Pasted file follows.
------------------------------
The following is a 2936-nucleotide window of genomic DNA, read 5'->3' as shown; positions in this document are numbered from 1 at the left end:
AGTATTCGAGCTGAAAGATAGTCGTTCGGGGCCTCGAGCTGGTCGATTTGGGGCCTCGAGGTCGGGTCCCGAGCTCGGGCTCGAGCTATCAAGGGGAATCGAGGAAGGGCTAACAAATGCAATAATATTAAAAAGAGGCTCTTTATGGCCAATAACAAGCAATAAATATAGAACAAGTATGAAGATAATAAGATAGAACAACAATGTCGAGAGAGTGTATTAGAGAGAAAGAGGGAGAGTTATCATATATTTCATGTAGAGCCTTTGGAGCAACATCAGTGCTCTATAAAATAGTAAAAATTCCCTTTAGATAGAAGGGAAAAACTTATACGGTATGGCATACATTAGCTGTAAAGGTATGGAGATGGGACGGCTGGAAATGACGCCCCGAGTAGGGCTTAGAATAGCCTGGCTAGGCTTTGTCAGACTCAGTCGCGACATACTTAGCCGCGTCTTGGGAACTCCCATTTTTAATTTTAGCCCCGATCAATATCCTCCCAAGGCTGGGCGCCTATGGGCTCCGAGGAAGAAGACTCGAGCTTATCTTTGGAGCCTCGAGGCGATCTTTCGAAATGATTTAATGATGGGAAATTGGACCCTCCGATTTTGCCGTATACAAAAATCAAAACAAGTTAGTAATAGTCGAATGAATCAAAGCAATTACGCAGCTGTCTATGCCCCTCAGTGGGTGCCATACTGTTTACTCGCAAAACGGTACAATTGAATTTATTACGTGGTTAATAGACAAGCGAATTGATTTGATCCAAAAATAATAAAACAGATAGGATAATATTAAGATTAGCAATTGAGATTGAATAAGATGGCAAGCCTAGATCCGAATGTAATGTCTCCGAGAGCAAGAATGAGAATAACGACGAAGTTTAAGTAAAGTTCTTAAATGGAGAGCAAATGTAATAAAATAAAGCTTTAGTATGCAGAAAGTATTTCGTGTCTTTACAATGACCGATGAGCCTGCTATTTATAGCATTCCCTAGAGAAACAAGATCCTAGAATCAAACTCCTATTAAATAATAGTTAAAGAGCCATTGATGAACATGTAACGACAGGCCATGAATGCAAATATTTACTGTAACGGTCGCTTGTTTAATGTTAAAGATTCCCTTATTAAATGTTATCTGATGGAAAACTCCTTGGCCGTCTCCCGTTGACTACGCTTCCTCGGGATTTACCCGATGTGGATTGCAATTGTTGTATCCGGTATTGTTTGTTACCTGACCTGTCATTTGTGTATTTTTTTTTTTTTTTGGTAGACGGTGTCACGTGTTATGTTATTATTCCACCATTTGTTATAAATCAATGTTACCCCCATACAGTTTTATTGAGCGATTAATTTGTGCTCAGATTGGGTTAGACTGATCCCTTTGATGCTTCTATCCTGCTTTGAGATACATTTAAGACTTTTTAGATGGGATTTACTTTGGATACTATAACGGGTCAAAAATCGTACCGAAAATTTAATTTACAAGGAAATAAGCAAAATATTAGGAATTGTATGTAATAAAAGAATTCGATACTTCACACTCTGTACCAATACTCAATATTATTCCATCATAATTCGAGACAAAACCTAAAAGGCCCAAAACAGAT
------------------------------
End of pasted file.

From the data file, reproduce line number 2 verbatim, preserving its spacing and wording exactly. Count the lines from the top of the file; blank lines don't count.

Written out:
AGTATTCGAGCTGAAAGATAGTCGTTCGGGGCCTCGAGCTGGTCGATTTGGGGCCTCGAGGTCGGGTCCCGAGCTCGGGCTCGAGCTATCAAGGGGAATCGAGGAAGGGCTAACAAATGCAATAATATTAAAAAGAGGCTCTTTATGGCCAATAACAAGCAATAAATATAGAACAAGTATGAAGATAATAAGATAGAACAACAATGTCGAGAGAGTGTATTAGAGAGAAAGAGGGAGAGTTATCATATATTTCATGTAGAGCCTTTGGAGCAACATCAGTGCTCTATAAAATAGTAAAAATTCCCTTTAGATAGAAGGGAAAAACTTATACGGTATGGCATACATTAGCTGTAAAGGTATGGAGATGGGACGGCTGGAAATGACGCCCCGAGTAGGGCTTAGAATAGCCTGGCTAGGCTTTGTCAGACTCAGTCGCGACATACTTAGCCGCGTCTTGGGAACTCCCATTTTTAATTTTAGCCCCGATCAATATCCTCCCAAGGCTGGGCGCCTATGGGCTCCGAGGAAGAAGACTCGAGCTTATCTTTGGAGCCTCGAGGCGATCTTTCGAAATGATTTAATGATGGGAAATTGGACCCTCCGATTTTGCCGTATACAAAAATCAAAACAAGTTAGTAATAGTCGAATGAATCAAAGCAATTACGCAGCTGTCTATGCCCCTCAGTGGGTGCCATACTGTTTACTCGCAAAACGGTACAATTGAATTTATTACGTGGTTAATAGACAAGCGAATTGATTTGATCCAAAAATAATAAAACAGATAGGATAATATTAAGATTAGCAATTGAGATTGAATAAGATGGCAAGCCTAGATCCGAATGTAATGTCTCCGAGAGCAAGAATGAGAATAACGACGAAGTTTAAGTAAAGTTCTTAAATGGAGAGCAAATGTAATAAAATAAAGCTTTAGTATGCAGAAAGTATTTCGTGTCTTTACAATGACCGATGAGCCTGCTATTTATAGCATTCCCTAGAGAAACAAGATCCTAGAATCAAACTCCTATTAAATAATAGTTAAAGAGCCATTGATGAACATGTAACGACAGGCCATGAATGCAAATATTTACTGTAACGGTCGCTTGTTTAATGTTAAAGATTCCCTTATTAAATGTTATCTGATGGAAAACTCCTTGGCCGTCTCCCGTTGACTACGCTTCCTCGGGATTTACCCGATGTGGATTGCAATTGTTGTATCCGGTATTGTTTGTTACCTGACCTGTCATTTGTGTATTTTTTTTTTTTTTTGGTAGACGGTGTCACGTGTTATGTTATTATTCCACCATTTGTTATAAATCAATGTTACCCCCATACAGTTTTATTGAGCGATTAATTTGTGCTCAGATTGGGTTAGACTGATCCCTTTGATGCTTCTATCCTGCTTTGAGATACATTTAAGACTTTTTAGATGGGATTTACTTTGGATACTATAACGGGTCAAAAATCGTACCGAAAATTTAATTTACAAGGAAATAAGCAAAATATTAGGAATTGTATGTAATAAAAGAATTCGATACTTCACACTCTGTACCAATACTCAATATTATTCCATCATAATTCGAGACAAAACCTAAAAGGCCCAAAACAGAT